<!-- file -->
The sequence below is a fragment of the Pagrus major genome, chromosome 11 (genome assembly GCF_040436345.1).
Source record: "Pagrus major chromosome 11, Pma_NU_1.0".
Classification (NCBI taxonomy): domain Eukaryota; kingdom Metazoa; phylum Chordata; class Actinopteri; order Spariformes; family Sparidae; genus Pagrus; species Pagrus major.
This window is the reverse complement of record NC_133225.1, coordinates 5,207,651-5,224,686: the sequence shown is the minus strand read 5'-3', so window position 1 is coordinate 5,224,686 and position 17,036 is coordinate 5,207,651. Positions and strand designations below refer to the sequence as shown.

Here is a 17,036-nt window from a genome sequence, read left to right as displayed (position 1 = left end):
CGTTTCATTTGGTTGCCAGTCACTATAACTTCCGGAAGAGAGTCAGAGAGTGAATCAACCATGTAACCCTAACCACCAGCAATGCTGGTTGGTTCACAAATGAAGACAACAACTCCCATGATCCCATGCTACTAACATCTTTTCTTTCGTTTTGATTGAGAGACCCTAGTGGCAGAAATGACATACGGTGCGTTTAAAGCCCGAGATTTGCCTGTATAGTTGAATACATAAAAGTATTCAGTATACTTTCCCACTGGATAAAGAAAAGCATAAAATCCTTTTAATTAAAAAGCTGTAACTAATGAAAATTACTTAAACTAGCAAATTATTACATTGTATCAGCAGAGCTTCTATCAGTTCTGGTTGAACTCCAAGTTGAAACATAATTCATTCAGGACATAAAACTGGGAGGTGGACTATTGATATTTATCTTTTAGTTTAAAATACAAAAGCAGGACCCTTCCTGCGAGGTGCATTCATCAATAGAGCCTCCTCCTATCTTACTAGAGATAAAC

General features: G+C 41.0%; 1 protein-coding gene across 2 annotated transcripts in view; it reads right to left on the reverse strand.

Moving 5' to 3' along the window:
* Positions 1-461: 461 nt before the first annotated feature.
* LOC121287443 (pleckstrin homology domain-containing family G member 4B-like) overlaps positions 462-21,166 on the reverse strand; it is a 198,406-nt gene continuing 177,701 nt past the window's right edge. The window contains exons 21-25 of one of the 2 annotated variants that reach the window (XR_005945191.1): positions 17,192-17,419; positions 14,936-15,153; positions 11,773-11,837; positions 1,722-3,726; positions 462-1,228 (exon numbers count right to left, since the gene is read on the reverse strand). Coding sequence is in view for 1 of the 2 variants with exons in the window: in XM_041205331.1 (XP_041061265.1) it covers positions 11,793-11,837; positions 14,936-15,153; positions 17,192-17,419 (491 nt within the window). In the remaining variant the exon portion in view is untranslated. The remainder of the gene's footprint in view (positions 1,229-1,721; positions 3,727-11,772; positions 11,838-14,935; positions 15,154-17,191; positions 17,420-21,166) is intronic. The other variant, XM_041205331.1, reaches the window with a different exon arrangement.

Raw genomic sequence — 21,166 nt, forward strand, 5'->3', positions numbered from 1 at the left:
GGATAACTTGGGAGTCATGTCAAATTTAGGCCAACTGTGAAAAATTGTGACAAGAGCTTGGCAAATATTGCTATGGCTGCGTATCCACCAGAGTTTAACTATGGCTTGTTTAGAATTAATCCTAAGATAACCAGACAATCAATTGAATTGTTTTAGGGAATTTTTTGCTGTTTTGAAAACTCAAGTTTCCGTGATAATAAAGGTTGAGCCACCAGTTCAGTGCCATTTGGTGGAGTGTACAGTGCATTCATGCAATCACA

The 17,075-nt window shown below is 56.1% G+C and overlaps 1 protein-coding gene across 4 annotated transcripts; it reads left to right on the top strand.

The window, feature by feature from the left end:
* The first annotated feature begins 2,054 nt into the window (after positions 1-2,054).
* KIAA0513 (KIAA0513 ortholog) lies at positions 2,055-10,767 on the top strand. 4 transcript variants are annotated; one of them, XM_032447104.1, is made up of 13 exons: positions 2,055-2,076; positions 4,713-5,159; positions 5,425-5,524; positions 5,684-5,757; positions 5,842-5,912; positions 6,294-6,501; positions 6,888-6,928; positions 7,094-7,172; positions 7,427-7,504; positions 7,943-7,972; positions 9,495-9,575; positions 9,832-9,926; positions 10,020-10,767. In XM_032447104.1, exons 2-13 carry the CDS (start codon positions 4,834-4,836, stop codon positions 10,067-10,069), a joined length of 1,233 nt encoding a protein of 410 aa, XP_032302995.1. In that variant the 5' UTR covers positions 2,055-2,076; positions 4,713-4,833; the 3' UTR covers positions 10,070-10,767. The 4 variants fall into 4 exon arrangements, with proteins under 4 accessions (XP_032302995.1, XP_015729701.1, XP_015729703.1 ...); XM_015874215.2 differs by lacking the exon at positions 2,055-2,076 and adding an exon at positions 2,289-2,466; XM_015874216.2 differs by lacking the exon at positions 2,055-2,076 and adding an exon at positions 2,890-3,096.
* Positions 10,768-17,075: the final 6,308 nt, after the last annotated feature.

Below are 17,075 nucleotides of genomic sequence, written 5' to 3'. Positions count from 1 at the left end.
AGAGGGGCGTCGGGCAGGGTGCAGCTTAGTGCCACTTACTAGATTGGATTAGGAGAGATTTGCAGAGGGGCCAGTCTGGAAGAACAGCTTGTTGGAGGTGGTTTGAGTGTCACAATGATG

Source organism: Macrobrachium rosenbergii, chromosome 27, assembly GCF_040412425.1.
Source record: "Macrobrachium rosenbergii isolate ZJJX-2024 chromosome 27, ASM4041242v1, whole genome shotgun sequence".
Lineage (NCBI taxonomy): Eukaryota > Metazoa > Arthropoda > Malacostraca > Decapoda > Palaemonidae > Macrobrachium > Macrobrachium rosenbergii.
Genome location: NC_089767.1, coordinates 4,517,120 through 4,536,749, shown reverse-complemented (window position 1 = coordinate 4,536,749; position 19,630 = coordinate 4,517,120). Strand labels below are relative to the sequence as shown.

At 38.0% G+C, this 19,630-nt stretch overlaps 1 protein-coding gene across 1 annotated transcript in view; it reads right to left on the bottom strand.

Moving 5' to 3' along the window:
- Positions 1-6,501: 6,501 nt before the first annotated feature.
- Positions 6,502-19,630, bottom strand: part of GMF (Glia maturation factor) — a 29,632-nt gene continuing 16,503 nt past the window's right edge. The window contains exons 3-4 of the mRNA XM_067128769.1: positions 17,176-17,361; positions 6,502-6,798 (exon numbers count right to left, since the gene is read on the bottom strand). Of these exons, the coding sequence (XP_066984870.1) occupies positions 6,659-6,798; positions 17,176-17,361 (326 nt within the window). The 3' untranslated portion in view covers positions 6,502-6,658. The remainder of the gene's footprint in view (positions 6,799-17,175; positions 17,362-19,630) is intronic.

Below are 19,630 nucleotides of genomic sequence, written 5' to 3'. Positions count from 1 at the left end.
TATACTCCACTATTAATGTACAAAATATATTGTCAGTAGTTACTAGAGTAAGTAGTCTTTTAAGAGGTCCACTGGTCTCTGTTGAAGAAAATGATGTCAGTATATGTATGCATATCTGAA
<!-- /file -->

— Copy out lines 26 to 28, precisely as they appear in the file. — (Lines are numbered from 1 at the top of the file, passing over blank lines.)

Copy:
- Positions 1-6,501: 6,501 nt before the first annotated feature.
- Positions 6,502-19,630, bottom strand: part of GMF (Glia maturation factor) — a 29,632-nt gene continuing 16,503 nt past the window's right edge. The window contains exons 3-4 of the mRNA XM_067128769.1: positions 17,176-17,361; positions 6,502-6,798 (exon numbers count right to left, since the gene is read on the bottom strand). Of these exons, the coding sequence (XP_066984870.1) occupies positions 6,659-6,798; positions 17,176-17,361 (326 nt within the window). The 3' untranslated portion in view covers positions 6,502-6,658. The remainder of the gene's footprint in view (positions 6,799-17,175; positions 17,362-19,630) is intronic.

Below are 19,630 nucleotides of genomic sequence, written 5' to 3'. Positions count from 1 at the left end.